“In that day a man will look to his Maker, and his eyes will have respect for the Holy One of Israel. He will not look to the altars, the work of his hands; He will not respect what his fingers have made, nor the wooden images nor the incense altars. In that day his strong cities will be as a forsaken bough and an uppermost branch, which they left because of the children of Israel; and there will be desolation. Because you have forgotten the God of your salvation, and have not been mindful of the Rock of your stronghold, therefore you will plant pleasant plants and set out foreign seedlings; In the day you will make your plant to grow, and in the morning you will make your seed to flourish; but the harvest will be a heap of ruins in the day of grief and desperate sorrow” (Isaiah 17:7-11).
What a picture of heartache and futility for the captives of Israel, but also a picture of lessons learned. They would finally see the uselessness of their idols and altars made to other gods, and they would see how true and worthy God was. The Pulpit Commentary (published in 1890) notes that during Josiah’s reign “offerings of money were made for the temple service by ‘men of Manasseh and Ephraim, and of all the remnant of Israel,’ which the Levites collected and brought to Jerusalem (2 Chronicles 34:9)” from the captives. Yet their former cities were forsaken, and their efforts at creating a harvest would yield only “a heap of ruins.” This expression, incidentally, was also used to describe the fate of Damascus (verse 1).
“Woe to the multitude of many people who make a noise like the roar of the seas, and to the rushing of nations that make a rushing like the rushing of mighty waters! The nations will rush like the rushing of many waters; But God will rebuke them and they will flee far away, and be chased like the chaff of the mountains before the wind, like a rolling thing before the whirlwind. Then behold, at eventide, trouble! And before the morning, he is no more. This is the portion of those who plunder us, and the lot of those who rob us” (Isaiah 17:12-14).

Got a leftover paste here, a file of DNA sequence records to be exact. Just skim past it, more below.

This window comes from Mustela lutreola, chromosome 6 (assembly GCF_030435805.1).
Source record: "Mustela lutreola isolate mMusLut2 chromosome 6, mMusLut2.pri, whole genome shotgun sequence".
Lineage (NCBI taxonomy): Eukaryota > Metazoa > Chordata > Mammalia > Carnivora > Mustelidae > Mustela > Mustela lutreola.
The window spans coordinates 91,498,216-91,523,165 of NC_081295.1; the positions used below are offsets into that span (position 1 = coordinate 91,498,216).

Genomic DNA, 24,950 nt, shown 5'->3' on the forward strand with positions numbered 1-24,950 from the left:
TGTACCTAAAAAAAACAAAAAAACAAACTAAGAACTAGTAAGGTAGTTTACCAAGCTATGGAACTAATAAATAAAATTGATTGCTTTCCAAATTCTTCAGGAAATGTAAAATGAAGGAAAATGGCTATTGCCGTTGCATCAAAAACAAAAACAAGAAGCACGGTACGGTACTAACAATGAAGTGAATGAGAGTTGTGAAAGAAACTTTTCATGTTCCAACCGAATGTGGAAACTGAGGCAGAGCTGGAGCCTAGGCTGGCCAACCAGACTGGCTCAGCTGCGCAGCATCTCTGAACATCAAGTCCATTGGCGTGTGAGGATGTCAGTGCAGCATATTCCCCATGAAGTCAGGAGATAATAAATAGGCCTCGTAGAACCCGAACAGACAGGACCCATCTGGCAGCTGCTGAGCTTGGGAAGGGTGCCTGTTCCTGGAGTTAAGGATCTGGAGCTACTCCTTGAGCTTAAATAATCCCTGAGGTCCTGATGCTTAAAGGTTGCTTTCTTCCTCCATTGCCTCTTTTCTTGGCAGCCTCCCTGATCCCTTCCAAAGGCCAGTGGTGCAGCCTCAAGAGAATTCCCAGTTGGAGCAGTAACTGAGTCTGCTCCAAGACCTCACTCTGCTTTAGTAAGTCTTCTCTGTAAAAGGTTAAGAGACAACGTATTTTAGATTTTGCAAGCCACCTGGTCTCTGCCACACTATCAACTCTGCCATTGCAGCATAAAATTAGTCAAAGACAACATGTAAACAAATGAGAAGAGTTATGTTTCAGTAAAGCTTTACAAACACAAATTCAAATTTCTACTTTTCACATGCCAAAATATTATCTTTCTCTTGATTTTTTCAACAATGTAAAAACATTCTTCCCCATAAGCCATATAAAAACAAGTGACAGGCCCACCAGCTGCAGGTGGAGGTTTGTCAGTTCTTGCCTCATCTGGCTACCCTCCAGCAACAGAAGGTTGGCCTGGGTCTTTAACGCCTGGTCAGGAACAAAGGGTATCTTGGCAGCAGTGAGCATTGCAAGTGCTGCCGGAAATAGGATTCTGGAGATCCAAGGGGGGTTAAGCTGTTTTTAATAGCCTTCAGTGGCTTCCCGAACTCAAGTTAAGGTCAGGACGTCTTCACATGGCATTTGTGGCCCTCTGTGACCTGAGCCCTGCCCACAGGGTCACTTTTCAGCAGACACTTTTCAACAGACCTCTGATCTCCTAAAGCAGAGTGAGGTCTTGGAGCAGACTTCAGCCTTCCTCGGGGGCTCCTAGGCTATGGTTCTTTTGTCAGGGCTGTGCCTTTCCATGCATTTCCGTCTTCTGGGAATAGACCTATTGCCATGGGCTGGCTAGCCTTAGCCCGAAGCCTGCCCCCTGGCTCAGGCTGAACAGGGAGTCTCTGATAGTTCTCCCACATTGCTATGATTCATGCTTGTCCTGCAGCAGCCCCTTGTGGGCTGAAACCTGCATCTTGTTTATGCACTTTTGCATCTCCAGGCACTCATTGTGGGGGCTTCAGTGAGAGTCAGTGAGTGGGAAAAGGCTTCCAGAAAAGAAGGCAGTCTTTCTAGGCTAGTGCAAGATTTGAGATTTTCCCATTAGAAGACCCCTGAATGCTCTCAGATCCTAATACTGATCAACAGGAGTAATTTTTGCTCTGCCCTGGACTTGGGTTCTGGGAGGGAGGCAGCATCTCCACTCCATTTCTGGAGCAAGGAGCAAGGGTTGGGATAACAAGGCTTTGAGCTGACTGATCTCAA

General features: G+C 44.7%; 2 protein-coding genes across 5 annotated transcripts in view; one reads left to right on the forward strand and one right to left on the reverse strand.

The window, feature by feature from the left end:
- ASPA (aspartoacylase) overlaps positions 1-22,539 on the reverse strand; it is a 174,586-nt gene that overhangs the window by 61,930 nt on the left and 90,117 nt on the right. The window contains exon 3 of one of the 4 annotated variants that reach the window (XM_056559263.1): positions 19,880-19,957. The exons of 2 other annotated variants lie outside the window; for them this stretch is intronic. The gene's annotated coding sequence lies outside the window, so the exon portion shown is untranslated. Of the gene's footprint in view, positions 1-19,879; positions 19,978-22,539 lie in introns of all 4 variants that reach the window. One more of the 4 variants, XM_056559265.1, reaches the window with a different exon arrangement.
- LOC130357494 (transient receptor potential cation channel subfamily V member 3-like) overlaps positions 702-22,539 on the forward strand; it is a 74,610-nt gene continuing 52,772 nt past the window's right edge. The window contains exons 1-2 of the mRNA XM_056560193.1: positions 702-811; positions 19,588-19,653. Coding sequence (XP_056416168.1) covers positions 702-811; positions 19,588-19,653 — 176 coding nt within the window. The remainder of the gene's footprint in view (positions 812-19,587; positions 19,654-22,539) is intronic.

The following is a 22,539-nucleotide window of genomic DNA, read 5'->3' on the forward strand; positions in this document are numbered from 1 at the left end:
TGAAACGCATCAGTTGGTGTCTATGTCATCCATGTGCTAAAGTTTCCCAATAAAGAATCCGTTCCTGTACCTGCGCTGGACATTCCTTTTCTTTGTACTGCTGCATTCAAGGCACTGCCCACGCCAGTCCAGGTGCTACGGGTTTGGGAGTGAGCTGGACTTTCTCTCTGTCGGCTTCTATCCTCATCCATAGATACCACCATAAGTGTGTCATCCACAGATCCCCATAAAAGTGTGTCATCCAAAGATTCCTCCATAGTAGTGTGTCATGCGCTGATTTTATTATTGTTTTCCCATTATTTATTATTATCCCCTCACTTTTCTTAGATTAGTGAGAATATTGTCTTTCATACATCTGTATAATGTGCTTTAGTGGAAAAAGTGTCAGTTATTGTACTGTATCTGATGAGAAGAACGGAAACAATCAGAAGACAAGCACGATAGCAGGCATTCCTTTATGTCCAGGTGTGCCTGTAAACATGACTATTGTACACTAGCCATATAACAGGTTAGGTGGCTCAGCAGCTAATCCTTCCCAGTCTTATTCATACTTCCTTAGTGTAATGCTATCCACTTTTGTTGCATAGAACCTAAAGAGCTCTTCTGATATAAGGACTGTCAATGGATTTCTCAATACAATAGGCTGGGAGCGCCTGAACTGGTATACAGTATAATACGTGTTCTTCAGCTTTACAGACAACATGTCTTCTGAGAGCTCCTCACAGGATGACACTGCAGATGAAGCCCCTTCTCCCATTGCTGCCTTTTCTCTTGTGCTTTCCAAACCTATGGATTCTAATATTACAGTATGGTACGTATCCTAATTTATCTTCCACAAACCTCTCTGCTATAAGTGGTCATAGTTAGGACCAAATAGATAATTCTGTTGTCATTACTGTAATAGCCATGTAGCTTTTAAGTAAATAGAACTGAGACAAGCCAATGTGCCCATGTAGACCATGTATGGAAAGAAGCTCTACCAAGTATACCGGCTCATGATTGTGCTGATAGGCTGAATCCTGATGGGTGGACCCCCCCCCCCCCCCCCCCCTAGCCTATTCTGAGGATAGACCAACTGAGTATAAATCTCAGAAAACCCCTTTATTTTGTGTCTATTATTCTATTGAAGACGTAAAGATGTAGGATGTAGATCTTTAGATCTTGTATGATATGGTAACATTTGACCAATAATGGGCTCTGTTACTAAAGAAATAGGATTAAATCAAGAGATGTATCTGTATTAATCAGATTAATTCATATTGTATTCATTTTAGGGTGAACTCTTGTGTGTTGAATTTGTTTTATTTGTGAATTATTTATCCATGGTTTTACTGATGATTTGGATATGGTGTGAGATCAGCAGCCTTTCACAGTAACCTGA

Here are a couple of questions to ask regarding these final verses of Isaiah 17:
1. Who are the “many people” and “the rushing…nations” spoken of here?
2. Who is Isaiah speaking of when he says “us“?
In the previous post, we saw Syria and Israel forming a coalition to attack Judah (Isaiah 7-8), and Isaiah predicting in detail that they would both be overwhelmed by Assyria. Recall that Isaiah described Assyria as “the waters of the river, strong and mighty” (Isaiah 8:7). This imagery was significant because Israel had “refused the waters of Shiloah that flow softly” (Isaiah 8:6). This was a reference (see Nehemiah 3:15) to the stream of water flowing from the Kidron Valley toward the temple in Jerusalem, the center of worship. Isaiah goes on to describe Assyria in terms of a violent, massive body of water: “He will go up over all his channels and go over all his banks. He will pass through Judah, he will overflow and pass over, he will reach up to the neck; And the stretching out of his wings will fill the breadth of Your land, O Immanuel” (Isaiah 8:7-8).
This indicates that Isaiah is now prophesying against the same entity, Assyria, in this final portion of Isaiah 17. Assyria was an empire made up of many nations, which often had to do Assyria’s bidding “or else.” Just like in Isaiah 8, Assyria was pictured as “rushing like the rushing of mighty waters…the rushing of many waters” (Isaiah 17:12, 13). Assyria would have already had its way with Syria and Israel, so who were they to seek to plunder and rob next (verse 14)? Isaiah includes himself when he says “us.” He’s referring to his own people, and Jewish tradition has it that Isaiah was from Judah. The overall scheme of his book was also “concerning Judah and Israel” (Isaiah 1:1). Assyria would attempt to attack Judah.